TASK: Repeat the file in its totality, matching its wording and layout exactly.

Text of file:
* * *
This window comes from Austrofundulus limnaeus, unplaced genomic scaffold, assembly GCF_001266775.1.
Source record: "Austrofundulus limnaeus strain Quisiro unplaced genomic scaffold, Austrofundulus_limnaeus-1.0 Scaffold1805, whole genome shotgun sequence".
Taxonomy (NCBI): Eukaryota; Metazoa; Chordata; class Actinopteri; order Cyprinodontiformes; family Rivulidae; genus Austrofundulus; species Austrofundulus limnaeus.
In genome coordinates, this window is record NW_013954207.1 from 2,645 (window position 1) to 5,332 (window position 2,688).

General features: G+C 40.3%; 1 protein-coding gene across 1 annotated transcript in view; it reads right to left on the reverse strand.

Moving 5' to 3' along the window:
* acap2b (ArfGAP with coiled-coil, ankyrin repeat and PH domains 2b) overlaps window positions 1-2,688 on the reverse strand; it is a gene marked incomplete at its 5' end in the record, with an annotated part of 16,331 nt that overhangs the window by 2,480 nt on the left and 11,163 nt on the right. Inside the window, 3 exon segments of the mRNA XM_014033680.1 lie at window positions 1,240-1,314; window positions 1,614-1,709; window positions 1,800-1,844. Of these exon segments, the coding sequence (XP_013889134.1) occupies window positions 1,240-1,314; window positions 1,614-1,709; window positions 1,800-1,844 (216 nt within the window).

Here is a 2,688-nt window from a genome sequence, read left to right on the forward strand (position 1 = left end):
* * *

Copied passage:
This window comes from Austrofundulus limnaeus, unplaced genomic scaffold, assembly GCF_001266775.1.
Source record: "Austrofundulus limnaeus strain Quisiro unplaced genomic scaffold, Austrofundulus_limnaeus-1.0 Scaffold1805, whole genome shotgun sequence".
Taxonomy (NCBI): Eukaryota; Metazoa; Chordata; class Actinopteri; order Cyprinodontiformes; family Rivulidae; genus Austrofundulus; species Austrofundulus limnaeus.
In genome coordinates, this window is record NW_013954207.1 from 2,645 (window position 1) to 5,332 (window position 2,688).

General features: G+C 40.3%; 1 protein-coding gene across 1 annotated transcript in view; it reads right to left on the reverse strand.

Moving 5' to 3' along the window:
* acap2b (ArfGAP with coiled-coil, ankyrin repeat and PH domains 2b) overlaps window positions 1-2,688 on the reverse strand; it is a gene marked incomplete at its 5' end in the record, with an annotated part of 16,331 nt that overhangs the window by 2,480 nt on the left and 11,163 nt on the right. Inside the window, 3 exon segments of the mRNA XM_014033680.1 lie at window positions 1,240-1,314; window positions 1,614-1,709; window positions 1,800-1,844. Of these exon segments, the coding sequence (XP_013889134.1) occupies window positions 1,240-1,314; window positions 1,614-1,709; window positions 1,800-1,844 (216 nt within the window).

Here is a 2,688-nt window from a genome sequence, read left to right on the forward strand (position 1 = left end):